Vrdolyak $50K fine, 5 years probation
This was almost shocking that Vrdolyak got no jail time what-so-possibly ever.
He was smart to plead guilty and not go to court, the trial might of dug up a lot of skeletons, and he had many. There were so many politicians, business associates, etc that were relieved that this did not go to trial, because they did not have to worry about their name coming up. Pleading guilty was good for all of these things, and it usually means a lighter sentence because the judge takes this into consideration, but this is ridiculous. No jail time at all. Just probation, and a $50K fine, which is nothing for Vrydolyak, it's like your average person getting a $100 fine. Probation, so he has to chit chat with a parole officer once in a while.
Wow, I still can't believe he will not get an inmate number. The shock of the month. Will this start a new trend of pleading guilty with our Politicians?
Maybe Blagojevich needs to hire Vrdolyak's lawyer?
Former Chicago political leader Edward R. Vrdolyak was fined $50,000 and placed on five years' probation Thursday for scheming to get a $1.5 million payoff in a real estate deal - a sentence that came as a sharp blow to federal prosecutors.
Vrdolyak, 71, remained solemn faced throughout the proceeding but broke a slight smile when federal Judge Milton I. Shadur told him he could appeal if he were dissatisfied with his sentence. Prosecutors had asked a 41-month prison sentence.
But Shadur said prison was unwarranted in part because Vrdolyak's actions had not cost anyone the loss of money - something prosecutors strongly disagreed with.
"It would be the wrong message under all the circumstances here to impose a custodial sentence," Shadur said after hours in which he wrangled with prosecutors over whether Vrdolyak caused any loss of money or was an "insider."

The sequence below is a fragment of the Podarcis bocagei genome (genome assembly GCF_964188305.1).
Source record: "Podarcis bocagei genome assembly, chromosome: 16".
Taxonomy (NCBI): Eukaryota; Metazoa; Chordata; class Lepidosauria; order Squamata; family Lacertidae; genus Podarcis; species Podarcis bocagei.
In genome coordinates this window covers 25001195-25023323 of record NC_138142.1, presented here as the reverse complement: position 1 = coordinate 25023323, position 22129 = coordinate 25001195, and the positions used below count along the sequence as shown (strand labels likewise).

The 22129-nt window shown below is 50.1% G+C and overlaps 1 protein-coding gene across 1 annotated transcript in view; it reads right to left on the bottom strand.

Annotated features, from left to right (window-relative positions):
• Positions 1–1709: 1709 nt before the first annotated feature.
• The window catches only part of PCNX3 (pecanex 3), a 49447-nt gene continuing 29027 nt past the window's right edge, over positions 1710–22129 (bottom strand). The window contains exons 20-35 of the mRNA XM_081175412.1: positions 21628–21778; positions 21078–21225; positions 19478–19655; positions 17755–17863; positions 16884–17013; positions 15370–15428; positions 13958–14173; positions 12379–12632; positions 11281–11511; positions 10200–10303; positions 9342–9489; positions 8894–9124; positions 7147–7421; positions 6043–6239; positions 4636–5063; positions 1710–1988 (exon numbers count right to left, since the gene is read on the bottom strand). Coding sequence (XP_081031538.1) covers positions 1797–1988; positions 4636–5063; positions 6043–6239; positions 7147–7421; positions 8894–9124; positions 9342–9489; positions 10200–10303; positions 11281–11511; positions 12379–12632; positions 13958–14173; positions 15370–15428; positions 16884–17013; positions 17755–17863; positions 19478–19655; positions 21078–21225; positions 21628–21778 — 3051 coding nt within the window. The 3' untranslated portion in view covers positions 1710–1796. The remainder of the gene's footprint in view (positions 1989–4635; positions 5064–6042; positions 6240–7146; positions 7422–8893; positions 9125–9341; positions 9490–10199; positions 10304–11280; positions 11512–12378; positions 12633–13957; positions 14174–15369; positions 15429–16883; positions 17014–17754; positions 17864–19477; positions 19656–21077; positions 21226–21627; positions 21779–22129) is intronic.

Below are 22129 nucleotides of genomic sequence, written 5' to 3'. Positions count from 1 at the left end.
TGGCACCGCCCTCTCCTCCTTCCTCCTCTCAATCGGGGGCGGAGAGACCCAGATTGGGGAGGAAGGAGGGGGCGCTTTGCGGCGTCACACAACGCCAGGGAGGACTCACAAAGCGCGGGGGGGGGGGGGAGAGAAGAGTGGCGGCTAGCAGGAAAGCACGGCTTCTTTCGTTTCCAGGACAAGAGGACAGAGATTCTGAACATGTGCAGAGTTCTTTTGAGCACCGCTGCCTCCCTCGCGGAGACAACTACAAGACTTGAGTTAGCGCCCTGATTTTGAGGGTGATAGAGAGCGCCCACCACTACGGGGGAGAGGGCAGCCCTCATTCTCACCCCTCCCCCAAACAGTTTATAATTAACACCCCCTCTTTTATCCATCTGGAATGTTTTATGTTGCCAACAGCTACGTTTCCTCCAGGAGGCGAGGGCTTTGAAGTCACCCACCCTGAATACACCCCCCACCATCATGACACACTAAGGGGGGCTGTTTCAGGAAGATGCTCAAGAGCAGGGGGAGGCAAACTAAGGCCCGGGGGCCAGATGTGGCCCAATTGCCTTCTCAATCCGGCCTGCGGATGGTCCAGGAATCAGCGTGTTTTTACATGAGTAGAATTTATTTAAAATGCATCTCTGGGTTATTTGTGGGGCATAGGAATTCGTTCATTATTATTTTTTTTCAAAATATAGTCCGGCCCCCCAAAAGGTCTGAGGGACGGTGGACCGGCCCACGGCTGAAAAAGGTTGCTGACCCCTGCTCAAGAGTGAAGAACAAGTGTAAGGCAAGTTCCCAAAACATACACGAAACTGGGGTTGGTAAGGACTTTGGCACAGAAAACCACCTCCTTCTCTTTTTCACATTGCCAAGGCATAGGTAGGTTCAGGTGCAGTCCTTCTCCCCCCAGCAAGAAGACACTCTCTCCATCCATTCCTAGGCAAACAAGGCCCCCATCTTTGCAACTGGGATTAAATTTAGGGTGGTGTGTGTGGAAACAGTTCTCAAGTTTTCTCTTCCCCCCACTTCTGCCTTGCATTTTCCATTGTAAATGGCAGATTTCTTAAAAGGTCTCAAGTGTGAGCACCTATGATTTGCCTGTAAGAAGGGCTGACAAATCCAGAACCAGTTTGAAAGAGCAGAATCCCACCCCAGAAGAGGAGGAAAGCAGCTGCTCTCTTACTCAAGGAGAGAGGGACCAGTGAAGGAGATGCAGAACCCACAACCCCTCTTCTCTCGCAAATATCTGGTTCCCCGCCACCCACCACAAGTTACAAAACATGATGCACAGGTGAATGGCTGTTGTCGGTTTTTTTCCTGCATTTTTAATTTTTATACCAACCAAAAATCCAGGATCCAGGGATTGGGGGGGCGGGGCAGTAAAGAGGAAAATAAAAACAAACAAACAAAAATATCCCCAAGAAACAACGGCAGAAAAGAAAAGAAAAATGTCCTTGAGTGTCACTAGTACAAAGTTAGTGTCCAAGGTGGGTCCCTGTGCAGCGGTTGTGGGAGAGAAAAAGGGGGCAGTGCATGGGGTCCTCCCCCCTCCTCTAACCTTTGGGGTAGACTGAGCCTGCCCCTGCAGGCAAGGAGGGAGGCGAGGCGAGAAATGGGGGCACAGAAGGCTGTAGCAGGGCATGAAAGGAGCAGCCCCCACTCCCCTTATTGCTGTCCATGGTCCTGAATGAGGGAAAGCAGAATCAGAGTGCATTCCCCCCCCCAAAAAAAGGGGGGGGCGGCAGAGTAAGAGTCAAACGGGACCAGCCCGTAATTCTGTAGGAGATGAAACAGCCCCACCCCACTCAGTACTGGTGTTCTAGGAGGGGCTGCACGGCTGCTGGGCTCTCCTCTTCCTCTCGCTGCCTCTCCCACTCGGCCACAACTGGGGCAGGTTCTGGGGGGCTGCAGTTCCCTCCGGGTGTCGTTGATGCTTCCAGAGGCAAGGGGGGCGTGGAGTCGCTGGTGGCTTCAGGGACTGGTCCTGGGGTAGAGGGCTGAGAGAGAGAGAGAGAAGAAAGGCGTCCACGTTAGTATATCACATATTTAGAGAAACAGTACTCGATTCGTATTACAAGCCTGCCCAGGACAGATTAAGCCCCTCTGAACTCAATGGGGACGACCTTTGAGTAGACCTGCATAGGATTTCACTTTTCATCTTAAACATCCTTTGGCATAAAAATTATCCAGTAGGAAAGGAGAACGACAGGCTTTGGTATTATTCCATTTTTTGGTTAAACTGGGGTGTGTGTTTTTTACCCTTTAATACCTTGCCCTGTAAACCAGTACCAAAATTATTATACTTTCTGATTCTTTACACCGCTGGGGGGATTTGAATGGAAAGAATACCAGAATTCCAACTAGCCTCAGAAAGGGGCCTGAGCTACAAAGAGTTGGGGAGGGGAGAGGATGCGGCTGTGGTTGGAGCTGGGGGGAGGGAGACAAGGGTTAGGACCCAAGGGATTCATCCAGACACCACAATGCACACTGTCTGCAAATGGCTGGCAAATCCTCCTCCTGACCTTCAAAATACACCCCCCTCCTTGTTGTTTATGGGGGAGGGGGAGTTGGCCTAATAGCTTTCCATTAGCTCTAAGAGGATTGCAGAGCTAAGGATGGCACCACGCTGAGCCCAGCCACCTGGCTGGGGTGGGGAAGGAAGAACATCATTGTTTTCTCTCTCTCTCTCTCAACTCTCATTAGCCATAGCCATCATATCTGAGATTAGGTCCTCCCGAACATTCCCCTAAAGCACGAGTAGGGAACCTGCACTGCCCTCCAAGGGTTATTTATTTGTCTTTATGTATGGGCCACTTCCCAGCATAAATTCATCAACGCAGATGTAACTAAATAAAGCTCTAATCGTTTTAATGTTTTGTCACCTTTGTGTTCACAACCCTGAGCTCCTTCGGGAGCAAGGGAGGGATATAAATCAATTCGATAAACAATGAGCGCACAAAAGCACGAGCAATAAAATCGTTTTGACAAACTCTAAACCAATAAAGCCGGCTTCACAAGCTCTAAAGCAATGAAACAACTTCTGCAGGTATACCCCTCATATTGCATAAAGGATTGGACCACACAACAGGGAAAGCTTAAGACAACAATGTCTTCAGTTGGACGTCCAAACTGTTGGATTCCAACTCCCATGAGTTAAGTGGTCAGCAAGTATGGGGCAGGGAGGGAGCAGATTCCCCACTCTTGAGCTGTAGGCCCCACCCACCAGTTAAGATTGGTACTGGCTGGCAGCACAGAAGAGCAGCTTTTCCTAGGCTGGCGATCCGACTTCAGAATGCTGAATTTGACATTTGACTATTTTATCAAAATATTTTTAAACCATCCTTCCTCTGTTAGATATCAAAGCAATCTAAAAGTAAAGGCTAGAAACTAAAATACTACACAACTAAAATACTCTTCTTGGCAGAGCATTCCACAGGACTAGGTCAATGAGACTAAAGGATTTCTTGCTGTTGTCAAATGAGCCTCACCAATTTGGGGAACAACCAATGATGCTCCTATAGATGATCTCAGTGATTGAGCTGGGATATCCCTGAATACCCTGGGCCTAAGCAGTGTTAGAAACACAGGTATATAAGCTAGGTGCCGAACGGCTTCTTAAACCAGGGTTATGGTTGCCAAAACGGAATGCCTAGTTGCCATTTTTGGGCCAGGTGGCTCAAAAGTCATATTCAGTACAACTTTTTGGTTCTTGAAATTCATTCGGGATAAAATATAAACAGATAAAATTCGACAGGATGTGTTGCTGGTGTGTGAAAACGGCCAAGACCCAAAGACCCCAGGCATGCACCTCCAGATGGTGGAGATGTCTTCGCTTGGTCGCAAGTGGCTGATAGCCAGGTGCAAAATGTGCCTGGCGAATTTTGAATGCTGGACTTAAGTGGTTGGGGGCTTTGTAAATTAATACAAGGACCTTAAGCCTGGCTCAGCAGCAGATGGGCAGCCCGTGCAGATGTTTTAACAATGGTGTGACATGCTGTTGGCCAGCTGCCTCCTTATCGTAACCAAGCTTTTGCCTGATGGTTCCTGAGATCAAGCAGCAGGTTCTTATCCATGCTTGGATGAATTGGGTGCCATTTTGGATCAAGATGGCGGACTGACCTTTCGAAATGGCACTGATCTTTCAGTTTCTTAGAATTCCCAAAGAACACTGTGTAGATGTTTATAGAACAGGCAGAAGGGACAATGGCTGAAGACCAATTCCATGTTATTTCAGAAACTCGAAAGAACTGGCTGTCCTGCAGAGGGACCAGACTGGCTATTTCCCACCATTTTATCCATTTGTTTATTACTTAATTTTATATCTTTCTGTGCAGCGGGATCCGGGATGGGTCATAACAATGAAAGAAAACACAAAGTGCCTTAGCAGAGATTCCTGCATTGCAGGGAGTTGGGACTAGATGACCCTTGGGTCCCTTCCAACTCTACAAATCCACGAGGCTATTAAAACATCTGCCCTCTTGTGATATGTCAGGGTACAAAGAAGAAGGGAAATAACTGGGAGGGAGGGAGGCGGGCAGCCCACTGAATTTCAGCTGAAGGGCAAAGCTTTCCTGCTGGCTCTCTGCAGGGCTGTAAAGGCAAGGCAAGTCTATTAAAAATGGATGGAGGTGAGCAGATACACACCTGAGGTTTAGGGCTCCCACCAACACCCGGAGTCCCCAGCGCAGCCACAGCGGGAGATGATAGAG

Prosecutors sat grim-faced as Shadur imposed the sentence after a daylong proceeding in which he bickered with them repeatedly.
Vrdolyak, an attorney with an office in Tinley Park and former Chicago alderman and mayoral candidate, is known throughout Chicago politics as "Fast Eddie" and has a reputation as a skilled back-room deal maker, at home in the world of big money and political clout.
The case was an outgrowth of the federal government's Operation Board Games, which has led to the conviction of political fixer Antoin "Tony" Rezko and fraud and bribery charges against impeached Illinois Gov. Rod Blagojevich.
U.S. Attorney Patrick J. Fitzgerald issued a statement saying that "we strongly but respectfully disagree with the sentence of probation imposed on defendant Vrdolyak. As we argued in court, we believe a sentence of incarceration is appropriate for a defendant who schemed to share a $1.5 million fee with a corrupt insider involving the sale of a nonprofit university's valuable real estate asset."
"We will carefully consider our options, including an appeal," Fitzgerald said